|Lose your home and win the lottery|
It’s true that the 2000 islanders got to share £14 million between them when they arrived in Mauritius, their new homeland. This was a very tidy sum in those days. In modern money it was like losing your home and then winning £100,000 in the lottery. It’s a toss-up which is the good news and which is the bad. Furthermore, they did “sign” a release order for their territory. But it’s not as if they ever had a choice. The American base was already a done deal. In return, Britain would not be paid rent, but would get US Polaris missile technology for its new line of nuclear submarines and thus cement its position as a major player in what was still the most exclusive club in the world. Incidentally, Britain was the first nation to consider building an A-bomb, so by then we were definitely up to speed with the physics, if not so much with the ballistics. We would provide our own warheads, as we had already done for the Victor and Valiant bombers, the Americans would underwrite the delivery system in return for the use of Diego Garcia as an Indian Ocean base from which to lever future events in Asia. Turned out pretty good for them too, right? The lease on DG runs out in 2016, which is also convenient, seeing that they should be fully disengaged from Afghanistan and Iraq by then.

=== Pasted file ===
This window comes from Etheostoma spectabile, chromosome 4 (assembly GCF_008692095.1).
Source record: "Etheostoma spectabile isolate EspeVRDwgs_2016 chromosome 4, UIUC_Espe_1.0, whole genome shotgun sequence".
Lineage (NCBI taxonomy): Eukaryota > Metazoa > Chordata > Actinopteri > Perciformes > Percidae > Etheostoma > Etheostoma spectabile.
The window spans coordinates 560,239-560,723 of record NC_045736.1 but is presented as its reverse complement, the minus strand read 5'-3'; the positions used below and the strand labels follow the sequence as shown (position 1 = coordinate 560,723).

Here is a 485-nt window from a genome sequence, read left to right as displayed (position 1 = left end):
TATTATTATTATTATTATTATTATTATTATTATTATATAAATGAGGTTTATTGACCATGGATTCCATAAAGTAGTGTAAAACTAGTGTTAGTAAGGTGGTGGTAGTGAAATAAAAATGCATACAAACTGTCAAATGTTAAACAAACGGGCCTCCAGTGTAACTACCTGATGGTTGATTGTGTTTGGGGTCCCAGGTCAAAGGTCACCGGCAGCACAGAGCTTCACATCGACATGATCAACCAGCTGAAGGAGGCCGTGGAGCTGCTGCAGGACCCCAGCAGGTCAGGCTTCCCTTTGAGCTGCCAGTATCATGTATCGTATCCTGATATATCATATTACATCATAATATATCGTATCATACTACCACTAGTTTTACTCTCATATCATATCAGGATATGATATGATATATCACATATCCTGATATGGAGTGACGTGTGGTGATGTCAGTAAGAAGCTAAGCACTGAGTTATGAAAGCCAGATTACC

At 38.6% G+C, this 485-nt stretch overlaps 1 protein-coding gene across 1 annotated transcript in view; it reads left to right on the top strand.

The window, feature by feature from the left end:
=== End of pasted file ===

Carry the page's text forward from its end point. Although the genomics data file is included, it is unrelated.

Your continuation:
The UK Government has not publicly said that it will veto the return of the Chagossians in 2016, but it is clear that the idea will not receive any support. This is quite obvious from their actions over the years. Soon after the islanders were lifted off, the slimy limeys cleverly moved the goal posts, declaring the entire area a Marine “No Take” Reserve and thus killing off any potential returnees’ dreams of earning a livelihood from fishing. The statute of the marine reserve has since been even further sharpened; in 1998 it was enhanced to become a Strict Nature Reserve, meaning no permanent human habitation or interaction with the wildlife whatsoever. Behind the scenes, all this fish and bird hugging (the islands are home to Brown Noddies and Red-Footed Boobies ... I kid thee not) was always understood to be a purely judicial and political manoeuvre to keep out the fuzzy-wuzzies, however much it pleased the green lobby, but the reality now is that the reserve is a massive success, at least scientifically speaking, as well as being the world’s largest, fully-protected, reef and marine environment. A handful of “Tarzans and Man-Fridays” will have a hard time getting a toe-hold, let alone starting an economy once the $US and the £UK are withdrawn.